"Two co-managers would fall into this category and not have any protection of the NLRB. A manager is not an employee. It depends on their authority, not their hours," he says.
But Malito says that isn't a problem. "The board wasn't letting them have any authority," she says.
Last week, the board contacted the former staff, offering mediation. But RiversHailey and Pasman were unavailable at the chosen time, and the mediator picked by the board was unacceptable, as staff was aware she had unsuccessfully mediated between a former staff and a former board.
The staff was directed to a list of mediators kept by EFN, another non-profit whose staff unionized, but "the list was made up entirely of men," says Malito. Currently, the staff is seeking a woman with experience in labor issues to mediate.
|Co-founder Marilyn "Muff" Picariello, 1975|
"Kali Ma, I offer you my pettiness, I offer you my sorrow."
Back to the older staff, and older board. It's déjà vu for Mother Kali's.
Mother Kali's was founded in 1975 by Marilyn Picariello ("Muff"), Kathryn Hunt ("Devi") and Ellen Greenlaw ("E"). The store opened with a shoestring $500 loan from Muff's brother. The three worked the store until 1978 and then left, turning it over to a handful of women who formed a collective to run it. Elizabeth Anne (Izzie) Harbaugh joined in 1979, as did Lorraine Ironplow.
All the women were volunteers. Turnover was rapid as people moved on to take jobs that paid. But Harbaugh and Ironplow stayed on, Harbaugh working more, Ironplow putting in only one or two days per week. By 1982 or '83, says Ironplow, "it didn't make sense" to run the store as a collective, as Harbaugh was working there most of the time, knew everything there was to know, and usually had one younger person working with her whom she could train. "Because it was a collective, the board and staff were the same," says Ironplow, and all agreed Harbaugh could be the manager.
Harbaugh managed the store until she died in 1999.
"She worked for free, lived on her Social Security, PERS and savings," says Ironplow. Harbaugh also put some of her savings into the store, which was also supported by loyal customers' purchases and donations.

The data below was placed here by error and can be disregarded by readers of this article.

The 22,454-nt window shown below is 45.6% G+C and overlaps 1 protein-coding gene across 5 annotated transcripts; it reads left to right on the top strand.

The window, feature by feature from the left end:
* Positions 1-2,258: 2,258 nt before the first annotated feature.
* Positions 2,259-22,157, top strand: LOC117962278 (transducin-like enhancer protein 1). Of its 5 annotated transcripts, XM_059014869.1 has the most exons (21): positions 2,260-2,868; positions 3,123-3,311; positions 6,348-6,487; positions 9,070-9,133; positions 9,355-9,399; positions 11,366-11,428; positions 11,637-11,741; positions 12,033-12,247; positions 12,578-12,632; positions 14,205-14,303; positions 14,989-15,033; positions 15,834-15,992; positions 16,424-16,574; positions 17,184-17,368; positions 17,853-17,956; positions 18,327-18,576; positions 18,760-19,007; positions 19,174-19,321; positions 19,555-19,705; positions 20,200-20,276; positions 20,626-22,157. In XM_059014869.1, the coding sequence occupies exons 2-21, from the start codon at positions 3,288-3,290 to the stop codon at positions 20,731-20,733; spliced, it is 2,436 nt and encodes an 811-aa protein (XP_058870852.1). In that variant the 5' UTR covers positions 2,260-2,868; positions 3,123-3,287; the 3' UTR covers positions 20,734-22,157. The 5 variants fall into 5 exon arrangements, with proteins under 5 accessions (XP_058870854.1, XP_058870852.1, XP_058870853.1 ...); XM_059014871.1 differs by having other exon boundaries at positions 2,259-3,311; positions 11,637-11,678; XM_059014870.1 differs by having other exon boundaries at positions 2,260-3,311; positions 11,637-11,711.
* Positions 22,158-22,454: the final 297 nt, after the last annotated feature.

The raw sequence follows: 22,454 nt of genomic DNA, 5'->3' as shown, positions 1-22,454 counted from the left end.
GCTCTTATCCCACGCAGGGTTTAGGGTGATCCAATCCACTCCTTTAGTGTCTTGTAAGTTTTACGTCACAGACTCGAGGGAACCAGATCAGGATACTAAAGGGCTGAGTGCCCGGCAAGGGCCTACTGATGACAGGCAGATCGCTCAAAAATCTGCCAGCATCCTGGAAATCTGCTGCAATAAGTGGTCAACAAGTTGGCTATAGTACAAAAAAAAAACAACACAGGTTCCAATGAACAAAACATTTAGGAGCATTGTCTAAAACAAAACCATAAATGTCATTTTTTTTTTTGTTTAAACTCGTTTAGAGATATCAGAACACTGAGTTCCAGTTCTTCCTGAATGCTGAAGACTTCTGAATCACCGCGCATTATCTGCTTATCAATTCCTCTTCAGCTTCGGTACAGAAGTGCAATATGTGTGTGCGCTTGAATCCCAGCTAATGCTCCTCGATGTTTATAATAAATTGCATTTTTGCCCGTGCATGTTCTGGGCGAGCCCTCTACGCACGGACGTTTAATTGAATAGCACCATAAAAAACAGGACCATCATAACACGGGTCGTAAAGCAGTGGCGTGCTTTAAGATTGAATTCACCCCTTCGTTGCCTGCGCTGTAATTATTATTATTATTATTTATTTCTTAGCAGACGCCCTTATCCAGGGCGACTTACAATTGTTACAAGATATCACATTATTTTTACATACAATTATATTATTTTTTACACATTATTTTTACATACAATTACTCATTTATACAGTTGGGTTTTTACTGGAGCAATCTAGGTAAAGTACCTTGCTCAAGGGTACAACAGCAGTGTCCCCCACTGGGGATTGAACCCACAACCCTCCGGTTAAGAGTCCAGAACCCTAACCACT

"She became the warm, engaging face of Mother Kali's. She was a force of nature; there was no replacement for her." It was Izzie who met new women who came into the store, looking for resources, connections, community. "She's why our customers stayed with us," says Ironplow, who was also Izzie's partner.
In summer of 1999, Tova Stabin entered Mother Kali's as co-manager, along with Jeannie Davis. Nikki Williams, who had worked with Harbaugh, continued through the transition.
Stabin had wandered in and out of Mother Kali's 20 some odd years ago, back when she was doing the national women's bookstore circuit for readings of her own writings. She remembers it as a sweet, small space, filled with a supportive community and friendly people. Stores like it were all over the country: small, collectively run, volunteer supported. There were lots of small women's presses and bookstores in the '70s and early '80s.
In '99, the store was doing well, supported by a loyal customer base and UO professors who ordered their class textbooks there.
In summer of 2002, sales were booming and events, such as Mother Kali's 25th anniversary celebration, brought in thousands of dollars in profits. This, despite the fact that Barnes and Noble, Borders and Amazon.com were pushing small, independent bookstores, especially specialty ones like feminist bookstores, out of business all over the country.
"Great Mother, consume them, cut through them, burn them up."
But despite its success, conflicts in different business styles began to develop between the manager and the board. It just so happened that when things began to erupt in 2002, the conflict was between an already overworked staff and board. "It's a big Catch 22," says Stabin. "It's easy to categorize it as a personality conflict when there was just one person on the board."